The Spread of Witchcraft

Jason Pitzl-Waters —  August 8, 2007 — Leave a comment

The resurgence of European-based religious Witchcraft (or Wicca) isn’t the only form of modernized folk religion to spread around the world and grow in popularity. Magical traditions and witchcraft(s) have also come to America from Mexico and the Caribbean. Two recent stories have emerged that remind us that Witchcraft is global and creating tensions within both Christian and secular society as it grows. This first concerns the town of Catemaco in southern Mexico (the Mexican equivalent to Salem) where the booming tourist trade of Brujos and shamans are spurring the Catholic Church into waging a spiritual campaign against the practitioners.

“Thanks to this bustling trade in mysticism, Catemaco is Mexico’s unofficial capital of all things occult. It also presents a unique challenge for and competition to the Catholic Church. For decades, the church has waged a campaign against “brujeria,” or witchcraft, in Veracruz, a state along the Gulf of Mexico. In recent years the church has issued declarations and even put a cross on the top of White Monkey Peak, a nearby hilltop used by shamans as a ceremonial center.”

But despite the Church’s claims of rampant fraud and extortion, the occult is becoming ever-more mainstream in the Catemaco due in part to the city’s reliance on the tourist trade it brings.

“Despite these scams, the tradition of witchcraft, which predates Catholicism in Mexico, persists … Today, while tourists are the main customers, many residents still go to shamans for routine cleansings and good-luck amulets. An even greater challenge is economics: Brujeria means big bucks. The Veracruz government dubbed the region “the Land of Witches” in a recent tourism campaign, and a massive, festive “black mass” is held each first Friday of March. The state governor often attends. “It’s our way of life; there are no companies here,” said Norberto Baxin Mantilla, known to customers as “the Black Unicorn.” “There are hundreds of witches and shamans. It’s a source of income.” Baxin’s work space, located in his house, is adorned with posters of skeletons and statues of “La Santa Muerte,” the incarnation of death, a skeletal figure that has spawned a growing cult in Mexico in recent years. The hood of his silver Camaro also bears the grim-reaperlike image of Santa Muerte.”

In the end it seems that (spiritually speaking) money talks, and since the Catholic Church can’t spur tourist income for this region, the Witches, shamans, and other magical practitioners are finding mainstream acceptance (and government approval) by filling that gap. But the (sometimes shady) monetary ethics of Witchcraft in the global south don’t always play well in America, as seen in a recent case of a school Principal in New York who is catching heat for hiring a Santera to “cleanse” her school.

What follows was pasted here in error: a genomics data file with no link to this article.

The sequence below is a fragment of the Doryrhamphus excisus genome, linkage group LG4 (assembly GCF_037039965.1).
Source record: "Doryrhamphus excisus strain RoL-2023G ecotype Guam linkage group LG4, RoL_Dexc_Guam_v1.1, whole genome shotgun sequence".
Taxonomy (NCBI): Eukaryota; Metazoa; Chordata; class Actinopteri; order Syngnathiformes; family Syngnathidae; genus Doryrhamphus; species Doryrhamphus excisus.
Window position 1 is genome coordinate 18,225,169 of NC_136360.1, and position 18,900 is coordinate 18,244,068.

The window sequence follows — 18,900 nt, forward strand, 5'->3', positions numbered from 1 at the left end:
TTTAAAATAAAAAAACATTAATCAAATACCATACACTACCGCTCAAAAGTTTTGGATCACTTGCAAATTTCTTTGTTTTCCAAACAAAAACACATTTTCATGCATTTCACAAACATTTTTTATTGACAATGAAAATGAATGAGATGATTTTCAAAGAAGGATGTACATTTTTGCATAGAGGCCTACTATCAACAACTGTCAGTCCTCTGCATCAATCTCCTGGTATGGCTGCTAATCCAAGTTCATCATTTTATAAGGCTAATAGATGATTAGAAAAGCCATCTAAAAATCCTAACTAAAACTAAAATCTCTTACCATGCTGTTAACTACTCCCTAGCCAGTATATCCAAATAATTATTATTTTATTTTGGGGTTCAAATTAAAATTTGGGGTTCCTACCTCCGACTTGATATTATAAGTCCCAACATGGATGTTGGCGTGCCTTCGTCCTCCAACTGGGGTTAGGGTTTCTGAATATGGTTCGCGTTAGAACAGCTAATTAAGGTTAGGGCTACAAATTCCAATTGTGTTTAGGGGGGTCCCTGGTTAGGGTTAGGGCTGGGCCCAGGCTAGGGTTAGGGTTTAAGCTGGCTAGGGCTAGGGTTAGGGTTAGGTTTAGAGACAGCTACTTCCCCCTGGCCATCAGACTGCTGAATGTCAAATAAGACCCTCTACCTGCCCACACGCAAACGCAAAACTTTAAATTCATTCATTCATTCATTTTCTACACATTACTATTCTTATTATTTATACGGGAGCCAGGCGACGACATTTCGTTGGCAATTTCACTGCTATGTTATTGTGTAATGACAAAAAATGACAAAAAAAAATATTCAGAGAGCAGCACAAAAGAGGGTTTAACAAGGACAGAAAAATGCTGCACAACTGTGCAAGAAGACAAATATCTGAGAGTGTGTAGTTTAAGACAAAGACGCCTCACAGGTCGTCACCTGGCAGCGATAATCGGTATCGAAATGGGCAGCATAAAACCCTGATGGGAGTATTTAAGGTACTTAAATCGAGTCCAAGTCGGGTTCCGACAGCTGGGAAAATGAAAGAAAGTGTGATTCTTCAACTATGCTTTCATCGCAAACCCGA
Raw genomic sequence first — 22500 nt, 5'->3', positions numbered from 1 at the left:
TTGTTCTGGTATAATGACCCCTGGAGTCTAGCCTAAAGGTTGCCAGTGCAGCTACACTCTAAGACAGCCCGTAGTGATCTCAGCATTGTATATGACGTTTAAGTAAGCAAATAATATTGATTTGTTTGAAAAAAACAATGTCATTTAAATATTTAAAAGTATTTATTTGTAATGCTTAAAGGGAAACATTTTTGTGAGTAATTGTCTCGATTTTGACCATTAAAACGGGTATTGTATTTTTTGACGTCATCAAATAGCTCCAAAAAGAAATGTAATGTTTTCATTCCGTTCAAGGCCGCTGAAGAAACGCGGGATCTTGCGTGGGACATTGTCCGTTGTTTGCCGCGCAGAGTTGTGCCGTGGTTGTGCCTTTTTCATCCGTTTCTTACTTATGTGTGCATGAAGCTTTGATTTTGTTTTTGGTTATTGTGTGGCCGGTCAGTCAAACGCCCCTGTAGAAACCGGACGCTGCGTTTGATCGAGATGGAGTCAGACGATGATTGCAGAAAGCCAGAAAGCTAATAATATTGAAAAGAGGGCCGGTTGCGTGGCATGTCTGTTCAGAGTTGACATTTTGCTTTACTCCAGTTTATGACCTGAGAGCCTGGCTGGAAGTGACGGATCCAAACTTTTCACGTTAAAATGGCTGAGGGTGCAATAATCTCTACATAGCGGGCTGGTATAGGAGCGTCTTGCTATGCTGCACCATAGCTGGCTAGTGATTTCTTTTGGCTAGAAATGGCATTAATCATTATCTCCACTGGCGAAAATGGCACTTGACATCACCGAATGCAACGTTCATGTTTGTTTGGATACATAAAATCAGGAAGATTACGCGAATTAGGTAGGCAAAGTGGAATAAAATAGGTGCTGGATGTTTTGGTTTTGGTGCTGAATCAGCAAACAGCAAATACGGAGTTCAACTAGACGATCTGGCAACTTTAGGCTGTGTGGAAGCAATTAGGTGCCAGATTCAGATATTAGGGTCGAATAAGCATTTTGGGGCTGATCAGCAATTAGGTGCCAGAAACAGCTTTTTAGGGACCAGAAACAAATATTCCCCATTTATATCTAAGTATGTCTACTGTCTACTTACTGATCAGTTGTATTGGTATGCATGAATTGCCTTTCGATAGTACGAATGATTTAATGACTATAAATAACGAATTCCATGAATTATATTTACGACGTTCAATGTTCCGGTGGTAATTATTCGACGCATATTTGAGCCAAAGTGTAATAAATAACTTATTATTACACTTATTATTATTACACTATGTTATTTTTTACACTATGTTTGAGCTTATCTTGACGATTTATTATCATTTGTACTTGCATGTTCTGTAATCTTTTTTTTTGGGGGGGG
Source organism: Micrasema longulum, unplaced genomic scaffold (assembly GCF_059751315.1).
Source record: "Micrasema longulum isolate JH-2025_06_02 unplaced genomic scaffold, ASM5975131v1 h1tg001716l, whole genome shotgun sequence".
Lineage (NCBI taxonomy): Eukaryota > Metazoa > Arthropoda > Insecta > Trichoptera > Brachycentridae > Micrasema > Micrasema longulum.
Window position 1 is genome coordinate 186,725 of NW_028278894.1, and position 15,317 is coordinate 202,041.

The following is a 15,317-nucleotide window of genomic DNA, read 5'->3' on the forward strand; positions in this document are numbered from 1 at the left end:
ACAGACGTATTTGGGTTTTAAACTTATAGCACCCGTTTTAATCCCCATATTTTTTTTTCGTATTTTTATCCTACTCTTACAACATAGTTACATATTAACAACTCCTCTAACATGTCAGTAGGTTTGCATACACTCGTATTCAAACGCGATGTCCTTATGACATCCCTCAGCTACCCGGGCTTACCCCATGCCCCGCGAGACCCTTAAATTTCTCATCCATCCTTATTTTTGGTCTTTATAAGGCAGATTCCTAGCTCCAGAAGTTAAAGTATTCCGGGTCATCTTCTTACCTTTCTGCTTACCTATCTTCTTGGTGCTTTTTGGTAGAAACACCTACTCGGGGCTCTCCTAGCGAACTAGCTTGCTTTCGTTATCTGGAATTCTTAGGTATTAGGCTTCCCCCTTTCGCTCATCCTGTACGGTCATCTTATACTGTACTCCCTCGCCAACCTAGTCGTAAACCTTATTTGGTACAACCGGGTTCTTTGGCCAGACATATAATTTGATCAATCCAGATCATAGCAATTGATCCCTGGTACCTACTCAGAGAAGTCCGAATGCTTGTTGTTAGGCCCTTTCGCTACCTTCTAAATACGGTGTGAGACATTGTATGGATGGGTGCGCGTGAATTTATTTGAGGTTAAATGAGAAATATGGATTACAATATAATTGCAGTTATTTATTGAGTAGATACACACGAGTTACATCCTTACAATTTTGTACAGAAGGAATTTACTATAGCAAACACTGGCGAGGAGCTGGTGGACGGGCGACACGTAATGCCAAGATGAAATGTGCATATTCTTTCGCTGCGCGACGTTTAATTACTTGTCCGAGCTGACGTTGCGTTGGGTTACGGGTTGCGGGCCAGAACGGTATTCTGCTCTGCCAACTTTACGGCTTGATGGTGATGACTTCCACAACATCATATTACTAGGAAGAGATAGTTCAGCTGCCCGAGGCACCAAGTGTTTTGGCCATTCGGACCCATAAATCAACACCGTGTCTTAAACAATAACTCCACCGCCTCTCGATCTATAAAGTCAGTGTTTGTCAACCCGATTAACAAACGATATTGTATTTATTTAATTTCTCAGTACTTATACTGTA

“A principal at a high school in Lower Manhattan had heard the jokes about using a “sage,” or spiritual guru, to perform a “cleansing” of the building to counteract misbehaving students. The principal took the jokes seriously – performing a Santeria ceremony during the school’s midwinter break in 2006, according to a report released today by the special commissioner of investigation for the New York City public schools. One day last winter, the principal, Martiza Tamayo, told an assistant principal, Melody Crooks-Simpson, that she had a friend who could do just that. Ms. Tamayo promised that the friend “could burn sage and incense in the school and it would calm the students down,” according to the report.”

The ritual (which included the sprinkling of chicken blood on the building) apparently went fine until the principal convinced the reluctant assistant principal that she must come to a follow-up ritual and then demanded $900 for “her share” of the fees. That and a general misappropriation of funds involving the Santera (which included paying her as a private driver for some students) has caused the local Department of Education to remove Martiza Tamayo from her position. There is no word on if the fiscal misdealing was all Tamayo’s doing, or if the Santera was directly involved as well.

While neither of these stories are going to be heralded as PR coups for Santeria or Brujeria, both stories illustrate the slow mainstreaming of these traditions and practices. One wonders how this will affect Wicca and other European-based forms of Witchcraft as they start to interact and co-exist in greater numbers. Eventually the maxim that “not all Witches are Wiccans” will be all but unavoidable.

Jason Pitzl-Waters